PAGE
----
Most phones will actually allow you to program a specific stretch of the day or night in which your screen filters through a warm orange light, rather than the blue, so as not to mess with your circadian rhythm.

Medication Side Effects

Insomnia might be your problem, or it might be your side effect. Plenty of medications list insomnia or trouble sleeping as one of their potential side effects, so make sure to check any information available to see if that’s the case. If you’re taking a prescription, the information should have been handed to you with your medication, and if you’re working with an over the counter drug, try their website. If all else fails, call your doctor and discuss whether insomnia might be a symptom or side effect rather than the underlying issue itself, especially if your sleep deprivation lines up with starting any new drugs.

Natural Sleep Aids


There are, of course, more severe cases of insomnia that might require prescription medication to treat. Said medications, however, can be addictive and induce a variety of other side effects. Always speak to your physician about the best path to take, and remember that there are plenty of other remedies to be tested in the meantime.

Winding Down

Sometimes it’s as simple as adjusting your bedtime routine. In addition to avoiding gadgets and watching your nutritional intake, you might consider meditation in the evenings before you go to bed. Even just five to ten minutes of focusing your energy and calming your mind may improve how quickly you are able to fall asleep. If meditation isn’t your cup of tea, you can try literal calming teas (lavender and chamomile are popular flavors), aromatherapy, or perhaps reading a book. (Stray from invigorating genres like murder mysteries or fantasy; aim for something slower-paced and less likely to activate your adrenal glands.) If all of that proves ineffective, there are also over-the-counter herbal supplements known to aid in fighting insomnia.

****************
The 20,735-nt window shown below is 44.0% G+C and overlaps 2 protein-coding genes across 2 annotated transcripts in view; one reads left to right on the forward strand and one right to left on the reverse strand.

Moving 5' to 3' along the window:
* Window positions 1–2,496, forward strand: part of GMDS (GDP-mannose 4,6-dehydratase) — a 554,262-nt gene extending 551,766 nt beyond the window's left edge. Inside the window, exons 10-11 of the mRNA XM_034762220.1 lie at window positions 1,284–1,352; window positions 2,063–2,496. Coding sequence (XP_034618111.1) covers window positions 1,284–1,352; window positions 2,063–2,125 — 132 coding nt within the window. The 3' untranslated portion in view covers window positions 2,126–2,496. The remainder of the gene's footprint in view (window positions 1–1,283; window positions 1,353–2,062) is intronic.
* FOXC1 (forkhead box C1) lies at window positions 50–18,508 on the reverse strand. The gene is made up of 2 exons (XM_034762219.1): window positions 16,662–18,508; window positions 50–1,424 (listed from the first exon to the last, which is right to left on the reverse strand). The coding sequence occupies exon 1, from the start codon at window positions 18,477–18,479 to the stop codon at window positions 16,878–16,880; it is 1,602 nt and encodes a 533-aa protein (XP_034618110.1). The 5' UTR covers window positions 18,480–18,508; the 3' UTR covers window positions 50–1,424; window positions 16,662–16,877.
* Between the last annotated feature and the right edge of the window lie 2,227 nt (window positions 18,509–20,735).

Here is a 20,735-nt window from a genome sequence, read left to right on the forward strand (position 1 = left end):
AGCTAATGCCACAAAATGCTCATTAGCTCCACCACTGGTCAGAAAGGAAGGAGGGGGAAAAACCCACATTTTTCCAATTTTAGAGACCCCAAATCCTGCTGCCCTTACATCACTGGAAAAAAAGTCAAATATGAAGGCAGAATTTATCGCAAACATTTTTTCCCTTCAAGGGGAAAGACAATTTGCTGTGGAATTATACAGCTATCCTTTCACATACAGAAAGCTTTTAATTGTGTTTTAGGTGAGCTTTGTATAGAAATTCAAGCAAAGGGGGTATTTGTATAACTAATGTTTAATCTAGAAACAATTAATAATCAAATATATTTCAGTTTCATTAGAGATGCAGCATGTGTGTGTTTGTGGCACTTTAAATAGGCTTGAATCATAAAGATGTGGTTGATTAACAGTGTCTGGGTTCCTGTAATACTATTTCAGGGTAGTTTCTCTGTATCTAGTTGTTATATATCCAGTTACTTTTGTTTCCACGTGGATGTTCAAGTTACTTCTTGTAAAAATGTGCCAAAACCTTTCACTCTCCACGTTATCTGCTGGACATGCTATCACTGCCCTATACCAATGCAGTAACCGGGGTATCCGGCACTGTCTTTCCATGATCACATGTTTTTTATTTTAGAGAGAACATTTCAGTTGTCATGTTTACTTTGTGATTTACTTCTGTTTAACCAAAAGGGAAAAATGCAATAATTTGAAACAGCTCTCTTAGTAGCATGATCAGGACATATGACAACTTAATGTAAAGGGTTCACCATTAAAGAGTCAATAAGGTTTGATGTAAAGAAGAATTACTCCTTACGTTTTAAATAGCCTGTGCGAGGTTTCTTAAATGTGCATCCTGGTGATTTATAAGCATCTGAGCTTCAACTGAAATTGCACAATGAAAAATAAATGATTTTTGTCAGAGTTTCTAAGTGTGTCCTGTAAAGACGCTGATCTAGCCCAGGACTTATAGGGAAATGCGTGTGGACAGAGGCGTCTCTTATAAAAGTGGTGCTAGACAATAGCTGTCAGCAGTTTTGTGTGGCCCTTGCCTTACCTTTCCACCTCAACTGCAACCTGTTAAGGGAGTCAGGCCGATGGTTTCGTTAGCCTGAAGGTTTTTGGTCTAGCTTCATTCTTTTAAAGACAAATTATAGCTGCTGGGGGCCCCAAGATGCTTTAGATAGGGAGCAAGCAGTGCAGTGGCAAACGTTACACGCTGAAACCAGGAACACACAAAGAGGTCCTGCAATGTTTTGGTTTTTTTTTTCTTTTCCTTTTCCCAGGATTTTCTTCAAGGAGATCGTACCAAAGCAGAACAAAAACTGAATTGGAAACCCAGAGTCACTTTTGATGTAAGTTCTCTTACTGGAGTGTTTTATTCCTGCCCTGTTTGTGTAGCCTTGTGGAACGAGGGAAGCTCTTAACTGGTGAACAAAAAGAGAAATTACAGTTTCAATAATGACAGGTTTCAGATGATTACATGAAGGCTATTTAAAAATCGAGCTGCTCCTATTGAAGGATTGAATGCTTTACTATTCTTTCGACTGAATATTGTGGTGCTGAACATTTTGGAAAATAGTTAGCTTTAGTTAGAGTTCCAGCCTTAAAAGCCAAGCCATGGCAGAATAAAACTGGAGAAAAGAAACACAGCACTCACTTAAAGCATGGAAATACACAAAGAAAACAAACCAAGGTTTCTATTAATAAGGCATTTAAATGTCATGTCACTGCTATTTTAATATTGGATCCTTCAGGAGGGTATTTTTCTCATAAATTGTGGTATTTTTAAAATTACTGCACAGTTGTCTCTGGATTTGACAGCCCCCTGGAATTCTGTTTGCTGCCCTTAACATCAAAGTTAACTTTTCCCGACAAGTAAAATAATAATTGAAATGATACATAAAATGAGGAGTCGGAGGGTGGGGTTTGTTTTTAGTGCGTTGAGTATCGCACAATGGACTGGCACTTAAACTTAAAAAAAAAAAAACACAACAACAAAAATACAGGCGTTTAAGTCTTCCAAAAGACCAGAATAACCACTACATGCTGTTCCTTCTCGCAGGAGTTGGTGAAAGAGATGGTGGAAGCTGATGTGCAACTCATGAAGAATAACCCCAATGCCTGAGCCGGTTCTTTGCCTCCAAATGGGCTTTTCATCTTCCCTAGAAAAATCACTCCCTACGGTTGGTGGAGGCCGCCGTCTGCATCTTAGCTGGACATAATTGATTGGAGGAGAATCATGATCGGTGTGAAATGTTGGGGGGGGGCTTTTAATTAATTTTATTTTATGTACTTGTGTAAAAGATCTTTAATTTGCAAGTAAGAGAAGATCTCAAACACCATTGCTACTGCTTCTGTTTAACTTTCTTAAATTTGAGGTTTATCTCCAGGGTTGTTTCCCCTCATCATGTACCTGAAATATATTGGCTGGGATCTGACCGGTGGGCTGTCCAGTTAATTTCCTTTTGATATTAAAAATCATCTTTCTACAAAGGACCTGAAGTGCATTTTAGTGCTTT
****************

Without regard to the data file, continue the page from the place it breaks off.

Melatonin is actually a hormone produced in the pineal gland of your brain–something the body produces naturally. High levels of melatonin at bedtime are linked to the most successful and satisfying sleep. Melatonin supplements can help reduce the time it takes to fall asleep, with dosages as low as .1 to .3 milligrams. Long-lasting effects have not been studied in humans, but the reported side effects don’t appear to be dangerous, ranging from grogginess in the morning, to weird dreams, to waking up in the middle of the night. You can find Melatonin at your local drug or grocery store.

Valerian Root


Valerian root is an herbal extract that some claim to be helpful in falling asleep more quickly or sleeping soundly through the night. There are not, however, studies to fully support this theory. Based on user reports, it may be more beneficial to take valerian regularly over the span of four to six weeks, rather than on sporadic nights when sleep evades you. It is not recommended to take it for longer than six weeks at a time, however, and some do report feelings of headaches the next day. Additionally, valerian root is considered a sedative and should not be combined with alcohol.

Counting Sheep

Different remedies show varying levels of success for different people. Don’t be afraid to mix and match tactics, though do always speak with your physician concerning supplements or vigorous exercise routines. If you still find yourself lying awake, watching flocks jump wooden fences, try to breathe and accept your circumstances instead of stressing about them, as that will only serve to get in your way. Keep calm and count on; there’s always tomorrow night.